DIRECTOR: Declan Donnellan and Nick Ormerod

CAST: Robert Pattinson, Uma Thurman, Kristin Scott Thomas, Christina Ricci


RUNNING TIME: 105 minutes


SOME actors are in their element in period sagas, think Colin Firth (Pride and Prejudice, Shakespeare in Love) and James McAvoy (Becoming Jane), and others – like Robert Pattinson – are still finding their feet.

Pattinson first caught my eye when cast as vampire Edward Cullen in the Twilight film.

What’s praiseworthy about this 26-year-old British actor is the progress he is making by taking on diverse characters. Sometimes, as with Remember Me, he is truly unforgettable, and, as with Water for Elephants, rather pedestrian.

But in this infancy stage of a career that will no doubt remain long-lasting, he is allowed to go against the grain with his roles. And aficionados will pardon his poor choices as he is in that trial and error phase as an actor.

Giving the nod to essay Georges Duroy in Bel Ami, which is based on Guy de Maupassant’s novel of the same title, is a daring under-taking. More so as he stars along-side Uma Thurman, Kristin Scott Thomas and Christina Ricci.

Set in Paris circa 1890, Georges, a soldier, tries to ingratiate himself into the lives of the elite. It is at a dinner with an egotistical Forestier and Rousset, the ruthlessly ambitious political editor of La Vie Française, that an opportunistic Georges realises his future is entrenched with wooing the women of the influential men he crosses paths with.

When Madeleine (Thurman) intimates that Georges’s diary of life in the army would make a nice addition to the newspaper, it sets in motion a chain of events that feeds his obsession with ascending the ranks of Paris’s most wealthy and influential.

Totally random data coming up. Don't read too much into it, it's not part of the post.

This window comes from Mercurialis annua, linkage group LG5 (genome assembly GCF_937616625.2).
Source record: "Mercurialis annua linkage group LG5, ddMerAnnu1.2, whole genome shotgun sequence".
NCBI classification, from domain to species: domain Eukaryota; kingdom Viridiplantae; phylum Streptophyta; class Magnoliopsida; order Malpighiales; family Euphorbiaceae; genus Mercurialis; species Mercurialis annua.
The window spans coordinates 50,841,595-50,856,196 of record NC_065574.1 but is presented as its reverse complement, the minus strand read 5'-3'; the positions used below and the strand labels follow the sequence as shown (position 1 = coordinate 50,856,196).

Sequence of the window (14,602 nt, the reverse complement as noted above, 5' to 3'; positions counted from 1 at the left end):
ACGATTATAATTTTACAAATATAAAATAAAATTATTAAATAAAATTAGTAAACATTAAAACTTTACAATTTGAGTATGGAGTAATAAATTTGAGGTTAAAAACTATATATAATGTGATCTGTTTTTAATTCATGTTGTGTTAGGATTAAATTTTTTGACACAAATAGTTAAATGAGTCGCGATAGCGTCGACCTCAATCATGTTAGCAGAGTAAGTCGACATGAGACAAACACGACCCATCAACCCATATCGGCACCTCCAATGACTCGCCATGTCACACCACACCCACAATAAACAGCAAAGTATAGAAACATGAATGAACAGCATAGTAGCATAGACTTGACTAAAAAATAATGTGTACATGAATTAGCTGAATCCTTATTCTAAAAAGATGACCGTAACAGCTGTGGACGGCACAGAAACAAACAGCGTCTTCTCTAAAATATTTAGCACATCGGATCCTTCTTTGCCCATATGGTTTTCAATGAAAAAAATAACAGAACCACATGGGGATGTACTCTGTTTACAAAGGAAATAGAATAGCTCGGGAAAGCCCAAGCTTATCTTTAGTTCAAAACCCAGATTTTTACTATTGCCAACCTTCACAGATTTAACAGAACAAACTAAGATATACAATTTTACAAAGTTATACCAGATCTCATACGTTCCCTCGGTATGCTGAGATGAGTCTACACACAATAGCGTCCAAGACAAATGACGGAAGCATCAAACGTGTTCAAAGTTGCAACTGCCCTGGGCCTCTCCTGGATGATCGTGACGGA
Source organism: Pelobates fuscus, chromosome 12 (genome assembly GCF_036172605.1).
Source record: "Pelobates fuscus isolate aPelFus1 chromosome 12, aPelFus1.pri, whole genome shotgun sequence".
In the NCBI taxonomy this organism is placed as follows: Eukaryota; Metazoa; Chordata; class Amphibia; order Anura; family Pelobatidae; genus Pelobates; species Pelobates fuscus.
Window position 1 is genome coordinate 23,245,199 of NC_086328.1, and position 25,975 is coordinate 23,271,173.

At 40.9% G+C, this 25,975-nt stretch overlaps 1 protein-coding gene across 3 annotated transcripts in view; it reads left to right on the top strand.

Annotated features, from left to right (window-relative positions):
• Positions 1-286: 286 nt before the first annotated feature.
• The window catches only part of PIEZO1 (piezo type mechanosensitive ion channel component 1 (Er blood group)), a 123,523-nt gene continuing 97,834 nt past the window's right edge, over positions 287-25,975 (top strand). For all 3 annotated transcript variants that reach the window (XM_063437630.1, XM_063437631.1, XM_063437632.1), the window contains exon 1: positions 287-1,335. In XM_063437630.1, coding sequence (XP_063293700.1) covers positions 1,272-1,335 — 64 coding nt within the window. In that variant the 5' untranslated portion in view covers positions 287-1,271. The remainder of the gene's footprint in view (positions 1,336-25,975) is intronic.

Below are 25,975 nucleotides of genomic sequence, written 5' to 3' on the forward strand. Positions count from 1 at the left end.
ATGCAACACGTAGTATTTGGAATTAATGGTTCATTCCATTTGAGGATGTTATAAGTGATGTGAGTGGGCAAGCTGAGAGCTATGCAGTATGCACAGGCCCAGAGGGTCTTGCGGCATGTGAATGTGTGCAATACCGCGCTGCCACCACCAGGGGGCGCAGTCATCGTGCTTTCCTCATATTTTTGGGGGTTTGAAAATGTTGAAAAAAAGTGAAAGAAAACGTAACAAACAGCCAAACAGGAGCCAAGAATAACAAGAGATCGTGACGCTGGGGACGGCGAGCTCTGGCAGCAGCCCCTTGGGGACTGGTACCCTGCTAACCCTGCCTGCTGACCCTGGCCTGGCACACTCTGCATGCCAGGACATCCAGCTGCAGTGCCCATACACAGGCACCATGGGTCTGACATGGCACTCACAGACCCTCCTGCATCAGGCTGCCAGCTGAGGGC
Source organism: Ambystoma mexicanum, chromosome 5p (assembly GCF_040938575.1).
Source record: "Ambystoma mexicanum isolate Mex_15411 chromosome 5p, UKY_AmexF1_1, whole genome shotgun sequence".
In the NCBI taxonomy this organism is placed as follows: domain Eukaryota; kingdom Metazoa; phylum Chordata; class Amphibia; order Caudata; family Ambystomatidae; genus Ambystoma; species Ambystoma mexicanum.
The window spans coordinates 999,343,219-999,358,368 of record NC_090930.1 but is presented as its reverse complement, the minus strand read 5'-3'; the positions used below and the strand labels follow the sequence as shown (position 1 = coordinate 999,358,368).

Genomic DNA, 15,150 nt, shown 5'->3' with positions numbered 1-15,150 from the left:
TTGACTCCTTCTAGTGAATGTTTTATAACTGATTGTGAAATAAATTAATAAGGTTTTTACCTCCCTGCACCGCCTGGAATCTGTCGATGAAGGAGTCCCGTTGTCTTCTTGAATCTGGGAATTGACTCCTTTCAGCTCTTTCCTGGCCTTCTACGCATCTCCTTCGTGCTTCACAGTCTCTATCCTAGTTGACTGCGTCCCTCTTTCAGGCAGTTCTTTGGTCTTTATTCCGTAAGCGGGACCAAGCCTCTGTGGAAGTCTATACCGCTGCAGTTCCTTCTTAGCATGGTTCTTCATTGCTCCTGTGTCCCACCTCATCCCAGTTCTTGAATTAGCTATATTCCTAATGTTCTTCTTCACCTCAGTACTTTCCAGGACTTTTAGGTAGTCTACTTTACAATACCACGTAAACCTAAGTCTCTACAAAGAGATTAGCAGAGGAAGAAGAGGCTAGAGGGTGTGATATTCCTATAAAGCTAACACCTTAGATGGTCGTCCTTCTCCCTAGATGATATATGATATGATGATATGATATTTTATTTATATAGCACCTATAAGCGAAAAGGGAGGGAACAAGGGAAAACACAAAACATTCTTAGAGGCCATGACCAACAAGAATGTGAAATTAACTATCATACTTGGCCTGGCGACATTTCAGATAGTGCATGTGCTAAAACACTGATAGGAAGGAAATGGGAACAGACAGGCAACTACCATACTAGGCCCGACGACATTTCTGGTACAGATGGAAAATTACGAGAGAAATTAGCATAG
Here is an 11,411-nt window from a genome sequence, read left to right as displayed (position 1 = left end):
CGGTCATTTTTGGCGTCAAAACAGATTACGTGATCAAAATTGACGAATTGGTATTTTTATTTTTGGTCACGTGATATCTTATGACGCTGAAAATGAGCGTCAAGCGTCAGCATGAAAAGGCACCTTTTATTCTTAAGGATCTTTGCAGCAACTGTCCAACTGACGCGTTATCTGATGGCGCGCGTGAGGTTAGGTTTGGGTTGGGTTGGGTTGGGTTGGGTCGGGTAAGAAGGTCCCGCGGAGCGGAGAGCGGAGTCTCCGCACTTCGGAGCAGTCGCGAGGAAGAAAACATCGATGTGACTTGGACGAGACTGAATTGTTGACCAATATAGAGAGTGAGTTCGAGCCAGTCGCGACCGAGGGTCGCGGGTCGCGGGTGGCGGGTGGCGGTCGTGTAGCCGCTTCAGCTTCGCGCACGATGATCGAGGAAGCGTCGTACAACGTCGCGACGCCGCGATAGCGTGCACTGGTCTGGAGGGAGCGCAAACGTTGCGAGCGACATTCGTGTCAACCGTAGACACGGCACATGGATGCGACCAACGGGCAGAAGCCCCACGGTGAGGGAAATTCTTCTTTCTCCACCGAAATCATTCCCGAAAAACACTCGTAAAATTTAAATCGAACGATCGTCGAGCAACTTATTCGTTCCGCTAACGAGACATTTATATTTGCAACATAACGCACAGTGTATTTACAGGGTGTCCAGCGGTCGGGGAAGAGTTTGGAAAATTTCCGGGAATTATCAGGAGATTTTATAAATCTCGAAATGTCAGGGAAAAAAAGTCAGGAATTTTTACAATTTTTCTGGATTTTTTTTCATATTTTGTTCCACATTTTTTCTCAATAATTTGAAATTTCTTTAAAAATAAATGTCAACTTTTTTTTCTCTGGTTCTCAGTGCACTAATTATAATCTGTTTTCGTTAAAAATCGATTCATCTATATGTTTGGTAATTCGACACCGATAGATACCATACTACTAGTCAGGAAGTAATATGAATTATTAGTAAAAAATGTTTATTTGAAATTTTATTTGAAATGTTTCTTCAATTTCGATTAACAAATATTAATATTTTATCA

Taking full advantage of his knack for charming women, Georges manages to bed a lonely Clotilde (Ricci), who feeds him information on a soon-to-be-widowed Madeleine (whom he ends up marrying). But his insatiable need for power and money isn’t satiated – in a fit of rage and an act of vengeance he has an affair with Madame Virginie Rousset (Scott Thomas), only to retaliate against them all by marrying her young daughter.

Despite the political undertones among the lead characters, lucidity and continuity isn’t a priority for the makers. Even Thurman’s revolutionary character is hinted at. But the full scope of Madeleine’s involvement isn’t explored.

Pattinson does a commendable job of concealing the depravity of his character under a veneer of charm – and rage. Thurman, Ricci and Scott Thomas are all his pawns and stepping stones for him. The first is overpowering and very politically-minded, the second very sexual and playful and the third, surprisingly, an emotional time bomb after falling in love with him.

Getting stage directors to capture this dark and multi-faceted tale boomerangs in the bumpy and flawed narration of a story done several times over in cinema, might not have been an astute move given that the platforms are poles apart. Although the milieu and costumes lend credence to the genteel era, the treatment of the stories fail to stir much emotion.

Even though the female characters are manipulated, scorned, ridiculed and made to feel worthless, viewers aren’t gripped by rage and disgust.

Make no mistake about it, Bel Ami isn’t a sweeping romance. It is about deliberate seduction, manipulation and dangerous ambitions of a man determined to do anything to keep from being trapped in the clutches of poverty.

If you liked… Water for Elephants and A Dangerous Method… you will probably enjoy this.